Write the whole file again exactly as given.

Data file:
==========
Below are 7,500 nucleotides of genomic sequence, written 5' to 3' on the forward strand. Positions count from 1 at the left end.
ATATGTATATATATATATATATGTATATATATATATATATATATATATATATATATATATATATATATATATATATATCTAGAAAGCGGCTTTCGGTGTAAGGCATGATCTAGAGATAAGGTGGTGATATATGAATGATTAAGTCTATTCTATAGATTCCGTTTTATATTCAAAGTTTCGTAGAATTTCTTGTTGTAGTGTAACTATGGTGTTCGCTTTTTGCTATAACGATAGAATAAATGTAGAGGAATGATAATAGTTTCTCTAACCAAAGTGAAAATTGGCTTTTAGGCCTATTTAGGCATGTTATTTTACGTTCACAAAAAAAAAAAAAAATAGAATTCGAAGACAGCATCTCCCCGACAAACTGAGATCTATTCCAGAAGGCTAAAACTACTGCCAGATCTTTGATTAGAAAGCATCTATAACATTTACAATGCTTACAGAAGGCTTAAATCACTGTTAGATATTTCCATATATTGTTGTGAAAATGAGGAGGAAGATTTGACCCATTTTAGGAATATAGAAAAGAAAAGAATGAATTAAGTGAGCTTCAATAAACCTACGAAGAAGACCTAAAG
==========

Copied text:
Below are 7,500 nucleotides of genomic sequence, written 5' to 3' on the forward strand. Positions count from 1 at the left end.
ATATGTATATATATATATATATGTATATATATATATATATATATATATATATATATATATATATATATATATATATATCTAGAAAGCGGCTTTCGGTGTAAGGCATGATCTAGAGATAAGGTGGTGATATATGAATGATTAAGTCTATTCTATAGATTCCGTTTTATATTCAAAGTTTCGTAGAATTTCTTGTTGTAGTGTAACTATGGTGTTCGCTTTTTGCTATAACGATAGAATAAATGTAGAGGAATGATAATAGTTTCTCTAACCAAAGTGAAAATTGGCTTTTAGGCCTATTTAGGCATGTTATTTTACGTTCACAAAAAAAAAAAAAAATAGAATTCGAAGACAGCATCTCCCCGACAAACTGAGATCTATTCCAGAAGGCTAAAACTACTGCCAGATCTTTGATTAGAAAGCATCTATAACATTTACAATGCTTACAGAAGGCTTAAATCACTGTTAGATATTTCCATATATTGTTGTGAAAATGAGGAGGAAGATTTGACCCATTTTAGGAATATAGAAAAGAAAAGAATGAATTAAGTGAGCTTCAATAAACCTACGAAGAAGACCTAAAG